If, with the wolf at the door, there is not very much to eat, the child should know it, but not oppressively. Rather, he should be encouraged to savor every possible bite with one eye on its agreeable nourishment and the other on its fleeting but valuable esthetic meaning, so that twenty years later, maybe, he can think with comfortable delight of the little brown toasted piece of bread he ate with you once in 1942, just before that apartment was closed, and you went away to camp.
It was a nice piece of toast, with butter on it. You sat in the sun under the pantry window, and the little boy gave you a bite, and for both of you the smell of nasturtiums warming in the April air would be mixed forever with the savor between your teeth of melted butter and toasted bread, and the knowledge that although there might not be any more, you had shared that piece with full consciousness on both sides, instead of a shy awkward pretense of not being hungry.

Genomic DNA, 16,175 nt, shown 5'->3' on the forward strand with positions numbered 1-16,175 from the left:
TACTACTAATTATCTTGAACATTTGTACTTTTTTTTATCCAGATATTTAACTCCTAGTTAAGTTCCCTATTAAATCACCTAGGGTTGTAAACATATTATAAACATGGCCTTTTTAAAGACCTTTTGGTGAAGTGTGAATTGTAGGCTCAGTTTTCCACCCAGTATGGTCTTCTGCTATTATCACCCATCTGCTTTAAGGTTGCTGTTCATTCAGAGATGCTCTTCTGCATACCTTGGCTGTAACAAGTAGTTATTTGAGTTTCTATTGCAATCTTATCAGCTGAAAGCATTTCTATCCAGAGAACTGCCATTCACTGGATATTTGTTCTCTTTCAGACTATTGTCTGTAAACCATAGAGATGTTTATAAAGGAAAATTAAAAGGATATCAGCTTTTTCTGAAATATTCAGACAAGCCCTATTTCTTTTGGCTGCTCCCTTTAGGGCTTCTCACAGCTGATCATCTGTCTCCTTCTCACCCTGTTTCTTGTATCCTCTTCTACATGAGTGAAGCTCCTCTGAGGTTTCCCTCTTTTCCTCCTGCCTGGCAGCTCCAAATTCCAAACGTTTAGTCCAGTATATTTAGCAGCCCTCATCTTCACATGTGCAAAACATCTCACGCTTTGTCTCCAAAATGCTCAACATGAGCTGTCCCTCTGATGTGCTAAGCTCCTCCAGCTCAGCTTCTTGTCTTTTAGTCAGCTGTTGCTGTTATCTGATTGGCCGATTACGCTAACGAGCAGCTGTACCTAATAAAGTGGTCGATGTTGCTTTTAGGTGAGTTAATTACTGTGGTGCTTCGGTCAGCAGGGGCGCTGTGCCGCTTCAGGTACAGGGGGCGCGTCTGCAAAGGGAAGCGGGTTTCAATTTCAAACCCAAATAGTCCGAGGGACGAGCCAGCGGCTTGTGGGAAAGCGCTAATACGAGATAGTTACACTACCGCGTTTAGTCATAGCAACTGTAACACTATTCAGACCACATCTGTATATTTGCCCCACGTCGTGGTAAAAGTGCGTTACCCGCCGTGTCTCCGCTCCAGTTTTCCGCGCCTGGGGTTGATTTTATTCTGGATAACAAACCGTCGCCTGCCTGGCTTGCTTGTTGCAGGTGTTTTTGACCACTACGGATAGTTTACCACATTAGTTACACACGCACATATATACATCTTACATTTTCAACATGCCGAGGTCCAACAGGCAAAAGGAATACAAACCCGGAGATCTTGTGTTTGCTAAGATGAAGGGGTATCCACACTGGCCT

My queen of food writing, MFK Fisher found in shared gastronomic enjoyment human dignity that defied harsh conditions. Her book How to Cook a Wolf is one my favorites because it addresses wartime eating in a such a practical and philosophical way. For her, food becomes an agent of human dignity instead of an mere instrument of human survival through thoughtful eating. She concludes the book with the following poignant words:
I believe that one of the most dignified ways we are capable of, to assert and then reassert our dignity in the face of poverty and war’s fears and pains, is to nourish ourselves with all possible skill, delicacy, and ever-increasing enjoyment. And with our gastronomical growth will come, inevitably, knowledge and perception of a hundred other things, but mainly of ourselves. Then Fate, even tangled as it is with cold wars as well as hot, cannot harm us.